I get that the property managers have to be careful, and to be fair, we’ve encountered a couple of good ones, upfront and honest, as they tackle the difficult task of sorting the wheat from the chaff. And clearly, they can’t just hand over people’s valuable property to anybody, but that doesn’t explain how so many landlords still finish up with makeshift meth labs in the accommodation they offer up to the rental pool.

It’s happened to at least three people I know, and do you reckon the property managers with questionable qualifications can evict them? Not on your life, at least not without a hell of a fight.

Another friend had a mother /daughter tenant team running a prostitution racket out of his joint, while over on the southside, some international tenants had converted their spare bedroom into a chicken pen. I wonder if they had to upload photographs of their “pets”, prior to signing the lease? I’m guessing no.

At the risk of being a little precious, a little pious, is there any chance the screening process needs a little tweaking? Could we be chasing the ants while the elephants are getting away? It seems on more than the odd occasion, the innocent are being found guilty with insufficient evidence, and the guilty are getting away with blue murder.

A big part of the problem of course is supply and demand – simply not enough housing to go around.

While panicky state politicians toy with the fanciful idea of rent freezes, what we really should be addressing is the role all levels of government play in the constipation of the housing sector. Projects big, small, old, new, planned, abandoned and reworked (over and over again) all suffer more than ever before from bureaucratic heavy handedness.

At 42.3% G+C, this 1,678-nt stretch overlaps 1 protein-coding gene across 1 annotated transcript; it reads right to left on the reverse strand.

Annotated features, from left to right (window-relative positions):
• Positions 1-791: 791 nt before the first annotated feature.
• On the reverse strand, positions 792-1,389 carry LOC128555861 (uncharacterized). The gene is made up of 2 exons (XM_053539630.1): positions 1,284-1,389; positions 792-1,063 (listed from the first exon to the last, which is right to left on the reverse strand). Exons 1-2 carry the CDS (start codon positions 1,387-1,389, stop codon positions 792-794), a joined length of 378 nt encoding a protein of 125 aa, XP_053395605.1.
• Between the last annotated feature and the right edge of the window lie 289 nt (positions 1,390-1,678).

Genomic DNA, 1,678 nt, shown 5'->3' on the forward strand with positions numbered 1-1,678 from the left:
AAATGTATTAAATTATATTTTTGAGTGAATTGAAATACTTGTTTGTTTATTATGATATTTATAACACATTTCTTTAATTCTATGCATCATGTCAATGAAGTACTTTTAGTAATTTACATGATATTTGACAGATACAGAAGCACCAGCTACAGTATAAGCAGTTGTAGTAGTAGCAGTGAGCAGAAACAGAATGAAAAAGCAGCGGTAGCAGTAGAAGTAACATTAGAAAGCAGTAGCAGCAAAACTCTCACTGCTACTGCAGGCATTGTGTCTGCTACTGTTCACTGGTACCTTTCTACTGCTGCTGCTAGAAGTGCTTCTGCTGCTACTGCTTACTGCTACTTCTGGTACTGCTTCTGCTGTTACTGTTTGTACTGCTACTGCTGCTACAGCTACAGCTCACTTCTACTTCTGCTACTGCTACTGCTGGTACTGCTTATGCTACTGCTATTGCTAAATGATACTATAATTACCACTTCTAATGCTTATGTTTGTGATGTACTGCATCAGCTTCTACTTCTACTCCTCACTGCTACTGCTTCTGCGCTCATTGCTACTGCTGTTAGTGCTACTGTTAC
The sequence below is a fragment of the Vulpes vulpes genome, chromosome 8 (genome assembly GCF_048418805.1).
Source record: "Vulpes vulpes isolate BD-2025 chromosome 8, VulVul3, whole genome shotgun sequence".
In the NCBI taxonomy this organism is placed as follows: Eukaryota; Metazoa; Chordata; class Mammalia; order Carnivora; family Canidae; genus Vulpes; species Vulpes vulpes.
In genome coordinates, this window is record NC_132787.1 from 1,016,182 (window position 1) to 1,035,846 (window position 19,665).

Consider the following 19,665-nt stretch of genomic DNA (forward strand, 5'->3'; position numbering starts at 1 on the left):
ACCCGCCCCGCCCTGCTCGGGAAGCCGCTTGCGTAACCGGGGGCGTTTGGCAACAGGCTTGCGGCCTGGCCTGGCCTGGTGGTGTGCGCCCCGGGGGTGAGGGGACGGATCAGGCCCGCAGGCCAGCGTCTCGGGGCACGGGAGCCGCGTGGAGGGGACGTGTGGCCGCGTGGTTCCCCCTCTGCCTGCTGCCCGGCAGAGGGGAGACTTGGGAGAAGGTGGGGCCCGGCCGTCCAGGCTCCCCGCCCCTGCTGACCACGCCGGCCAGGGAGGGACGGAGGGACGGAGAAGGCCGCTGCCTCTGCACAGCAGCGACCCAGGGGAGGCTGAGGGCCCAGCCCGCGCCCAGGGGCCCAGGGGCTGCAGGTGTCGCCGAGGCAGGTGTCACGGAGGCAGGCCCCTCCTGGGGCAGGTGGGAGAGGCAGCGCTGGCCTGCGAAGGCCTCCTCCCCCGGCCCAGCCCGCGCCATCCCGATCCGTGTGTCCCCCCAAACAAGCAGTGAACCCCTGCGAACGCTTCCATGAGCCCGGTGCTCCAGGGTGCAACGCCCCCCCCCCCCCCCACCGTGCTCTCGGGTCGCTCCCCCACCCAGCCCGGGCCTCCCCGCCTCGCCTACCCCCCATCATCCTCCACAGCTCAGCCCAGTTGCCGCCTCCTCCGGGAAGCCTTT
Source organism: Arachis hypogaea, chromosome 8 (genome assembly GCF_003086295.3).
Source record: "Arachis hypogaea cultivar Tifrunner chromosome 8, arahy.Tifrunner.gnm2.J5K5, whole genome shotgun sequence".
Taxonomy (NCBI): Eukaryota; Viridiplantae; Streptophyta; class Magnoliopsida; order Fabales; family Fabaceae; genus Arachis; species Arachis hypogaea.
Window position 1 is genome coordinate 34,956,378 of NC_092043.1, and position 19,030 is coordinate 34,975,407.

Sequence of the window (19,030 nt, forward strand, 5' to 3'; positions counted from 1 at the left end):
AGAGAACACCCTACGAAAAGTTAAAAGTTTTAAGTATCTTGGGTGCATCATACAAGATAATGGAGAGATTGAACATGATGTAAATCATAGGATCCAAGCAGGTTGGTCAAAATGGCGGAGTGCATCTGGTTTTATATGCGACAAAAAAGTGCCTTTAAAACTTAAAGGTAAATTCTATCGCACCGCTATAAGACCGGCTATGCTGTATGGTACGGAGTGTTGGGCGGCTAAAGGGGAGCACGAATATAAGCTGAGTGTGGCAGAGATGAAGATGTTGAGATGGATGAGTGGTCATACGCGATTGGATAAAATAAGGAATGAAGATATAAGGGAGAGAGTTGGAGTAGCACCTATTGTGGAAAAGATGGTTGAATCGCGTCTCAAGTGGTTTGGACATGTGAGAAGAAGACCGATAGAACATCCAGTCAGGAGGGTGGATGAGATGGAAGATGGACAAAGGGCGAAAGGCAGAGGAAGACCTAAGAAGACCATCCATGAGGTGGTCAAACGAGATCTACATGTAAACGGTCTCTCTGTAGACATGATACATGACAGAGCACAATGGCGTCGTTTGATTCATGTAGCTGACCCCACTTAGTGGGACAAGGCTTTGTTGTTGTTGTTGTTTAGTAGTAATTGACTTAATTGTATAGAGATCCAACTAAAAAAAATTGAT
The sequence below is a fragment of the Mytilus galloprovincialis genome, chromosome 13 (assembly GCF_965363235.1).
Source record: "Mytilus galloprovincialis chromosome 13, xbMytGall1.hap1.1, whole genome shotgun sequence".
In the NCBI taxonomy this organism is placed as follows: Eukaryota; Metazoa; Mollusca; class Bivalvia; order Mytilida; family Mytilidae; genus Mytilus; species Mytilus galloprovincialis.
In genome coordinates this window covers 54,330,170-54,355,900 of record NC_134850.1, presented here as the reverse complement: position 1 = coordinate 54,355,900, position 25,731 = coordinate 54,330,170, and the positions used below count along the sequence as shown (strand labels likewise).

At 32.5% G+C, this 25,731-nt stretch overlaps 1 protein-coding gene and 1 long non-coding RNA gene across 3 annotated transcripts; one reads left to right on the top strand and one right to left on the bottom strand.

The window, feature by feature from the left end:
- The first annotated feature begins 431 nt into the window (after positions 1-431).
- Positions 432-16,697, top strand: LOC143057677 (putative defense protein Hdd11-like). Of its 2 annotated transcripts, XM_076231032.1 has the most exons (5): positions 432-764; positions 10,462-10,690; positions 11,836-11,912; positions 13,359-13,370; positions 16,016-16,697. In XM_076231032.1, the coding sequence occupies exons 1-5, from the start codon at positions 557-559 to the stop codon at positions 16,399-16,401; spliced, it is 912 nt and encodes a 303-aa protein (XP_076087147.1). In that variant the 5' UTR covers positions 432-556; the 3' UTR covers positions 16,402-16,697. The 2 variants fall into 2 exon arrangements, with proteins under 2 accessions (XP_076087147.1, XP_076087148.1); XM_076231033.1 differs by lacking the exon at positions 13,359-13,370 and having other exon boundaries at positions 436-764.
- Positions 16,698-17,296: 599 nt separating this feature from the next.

From the simple extension of a suburban back deck, right through to the largest of large scale land subdivisions – the jumping through hoops remains the same. Frustrating, costly, time consuming and at some many levels, unnecessary. Once again, cue Tony from the NBA – we are living on the set of Utopia.

A bit like health, housing should have special dispensation. Let the rubber stamping, paper shuffling public servants keep their jobs – just move them away from doctors and builders, into civic realms less critical, less reliant on rapid progress and clear decision making.

During times of Covid-induced uncertainty, there were countless examples of how quickly governments could act when they absolutely had to do. A lawyer mate who does some contract work for the State Government was getting his invoices paid overnight – in healthier times, they normally took six weeks to be processed.

Imagine if the same urgency was applied to building and health?

OK – end of rant.

Now if you’ll excuse me, I have to get back to filling out rental applications. Granted, I’m getting more efficient, now that I have the battery of requisite information at the ready.

But I might take some new photographs of Dumb and Dumber.

The deeper I go into this interim accommodation jungle, the more I’m convinced, it’s the dog’s eyebrows that are raising eyebrows.